Vault's Careers Blog

Career advice and job search strategies for the modern careerist

Why Social Media is Essential for Tech (and other) Careers

with 2 comments

When it comes to the practice of social media, much has been written about the career benefits of maintaining a public persona via LinkedIn, Facebook, Twitter, and other social media technologies. Maintaining a public blog can be extremely beneficial in differentiating yourself from other job seekers. This is especially true in the high-tech industry.

Involvement with internal social media at large corporations can also be a critical driver for career growth in high-tech. In particular, global innovation in high-tech can be accelerated when internal social tools are commonplace and available. Here are some important tips to remember:

The Common, Corporate Backbone

Hopefully your corporation has a common social media backbone. In my corporation (EMC) we are using a tool from Jive Software known as Clearspace. This tool is a soapbox for every employee that wishes to publicly post a discussion, a blog, or a document. I’ve explained the importance of a corporate social media backbone in a previous post.

Spend some time every day on this type of site. Learn the interests of your co-workers, and find out what technology topics are hot within your corporation at large. It is OK to “lurk” initially (view without interacting), but make it your long-term goal to begin communicating with others.

Before you begin this interaction, fill out a full and complete profile of your interests and work experience. Make yourself and your expertise “findable” within the corporate backbone. If you are an expert in information security, list all the buzzwords that you are familiar with. If you write software, write down each and every language that you know. By creating your own “resume” within a social media backbone, you have taken the first step to increase your influence.

Expertise: Push It and Pull It

In order to increase your opportunities for innovative dialog with your peers, target your internal activity towards social media interactions that facilitate “innovation by adjacency”. This technique (described here) combines your expertise with adjacent technologists in order to solve a customer problem. These two spheres (expert and adjacent) collide when you “push” your expertise while “pulling” from others. This can be accomplished via the following approach:

  • Push: publish your own blogs, articles, and discussions about what you know best. For example, when I started blogging within my own corporation I wrote a blog post for every year that I’ve been working in the industry (over twenty years). These articles, when combined with my profile, put me on the map as someone that is available for collaboration.
  • Pull: As you develop the daily discipline of perusing your corporate backbone, begin following fellow employees who share a level of expertise that resonates with yours. Subscribe to their discussions and comment on them. Take note whether or not they belong to a “technical community” and begin following that community as well.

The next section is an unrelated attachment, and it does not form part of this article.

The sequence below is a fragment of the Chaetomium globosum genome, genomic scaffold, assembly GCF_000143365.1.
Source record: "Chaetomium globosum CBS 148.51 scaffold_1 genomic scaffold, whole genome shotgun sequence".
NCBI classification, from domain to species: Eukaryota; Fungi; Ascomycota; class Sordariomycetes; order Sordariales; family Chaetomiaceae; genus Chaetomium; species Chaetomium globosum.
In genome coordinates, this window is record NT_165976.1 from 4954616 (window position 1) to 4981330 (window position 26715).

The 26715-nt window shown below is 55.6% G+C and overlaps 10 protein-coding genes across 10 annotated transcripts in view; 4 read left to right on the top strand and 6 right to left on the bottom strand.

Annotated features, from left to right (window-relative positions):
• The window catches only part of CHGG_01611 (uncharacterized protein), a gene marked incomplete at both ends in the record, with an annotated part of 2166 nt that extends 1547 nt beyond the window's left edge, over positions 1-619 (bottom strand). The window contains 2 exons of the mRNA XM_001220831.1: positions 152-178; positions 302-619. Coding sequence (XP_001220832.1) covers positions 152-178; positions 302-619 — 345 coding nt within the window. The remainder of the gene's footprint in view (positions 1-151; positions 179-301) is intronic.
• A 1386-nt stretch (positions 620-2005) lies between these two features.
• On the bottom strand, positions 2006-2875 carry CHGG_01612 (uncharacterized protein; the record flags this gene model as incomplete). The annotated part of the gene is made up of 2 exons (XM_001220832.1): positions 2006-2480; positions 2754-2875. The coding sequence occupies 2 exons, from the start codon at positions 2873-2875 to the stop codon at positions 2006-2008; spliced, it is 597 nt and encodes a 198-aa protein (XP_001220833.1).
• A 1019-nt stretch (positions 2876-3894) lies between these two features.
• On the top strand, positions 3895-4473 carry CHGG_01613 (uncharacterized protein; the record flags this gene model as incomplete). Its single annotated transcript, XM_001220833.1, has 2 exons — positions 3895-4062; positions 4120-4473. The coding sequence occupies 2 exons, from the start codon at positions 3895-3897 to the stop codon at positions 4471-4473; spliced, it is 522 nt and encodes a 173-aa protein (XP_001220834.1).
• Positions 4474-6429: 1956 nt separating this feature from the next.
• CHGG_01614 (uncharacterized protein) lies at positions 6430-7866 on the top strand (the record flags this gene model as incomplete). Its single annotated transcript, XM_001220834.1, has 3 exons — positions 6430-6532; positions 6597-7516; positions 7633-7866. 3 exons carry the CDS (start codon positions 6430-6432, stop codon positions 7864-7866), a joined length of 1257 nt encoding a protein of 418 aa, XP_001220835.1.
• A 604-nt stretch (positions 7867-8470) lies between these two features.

These suggestions may seem simple, but the daily discipline of practicing intentional social media inside of your corporation will open new doors for you. Why is this?

Many of the employees at large corporations have still not recognized the full value of social media. They focus intently on the task in front of them and are blissfully unaware of the collaborative, global opportunities that are a mouse click away. They also may still be operating under the assumption that social media is a frivolous, unproductive activity. This couldn’t be further from the truth.

My personal experience practicing these behaviors has resulted in spontaneous brainstorming, global friendships, new customer knowledge, and increased exposure to local university research.

Not everybody has the ability (or the time) to collaborate publicly via standard social media tools. If you work in a large corporation, however, you should find the time to collaborate internally.

-Posted by Steve Todd, EMC Distinguished Engineer. Read more of Steve’s posts on careers in the tech field on his Innovate with Influence blog on Vault.

Twitter: @SteveTodd

EMC Intrapreneur


2 Responses

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  1. Nonsense.
    First, the fact that the corporate culture is struggling with these issues is directly opposed to what is consistently said. Most of my background is in small to mid size companies and attempts these very things, yet when I apply them to larger companies I am an outcast to their corporate culture.
    Second, regardless of the size of the business, I have never found the infrastructure to be interested in employee contributions for a better company. In fact, it is almost a stifling process that inhibits an individual from influencing toward a positive difference despite what is being projected. The method suggested in the article is akin to a suggestion box – good luck with that.
    I’ll even go one step further. In my thirty five years of being in a CFO/Controller role, there have only been a handful of times that my suggestions were ever accepted and less for implementation; most ended up as either “thanks, but no thanks”, or being terminated for having the audacity of saying something to the contrary of the consistent normal business practices – regardless of how bleak the circumstances may be.


    April 26, 2010 at 5:09 am

  2. […] Todd, EMC Distinguished Engineer, on the daily discipline of practicing intentional social media inside your organization: Hopefully your corporation has a common social media backbone. In my […]

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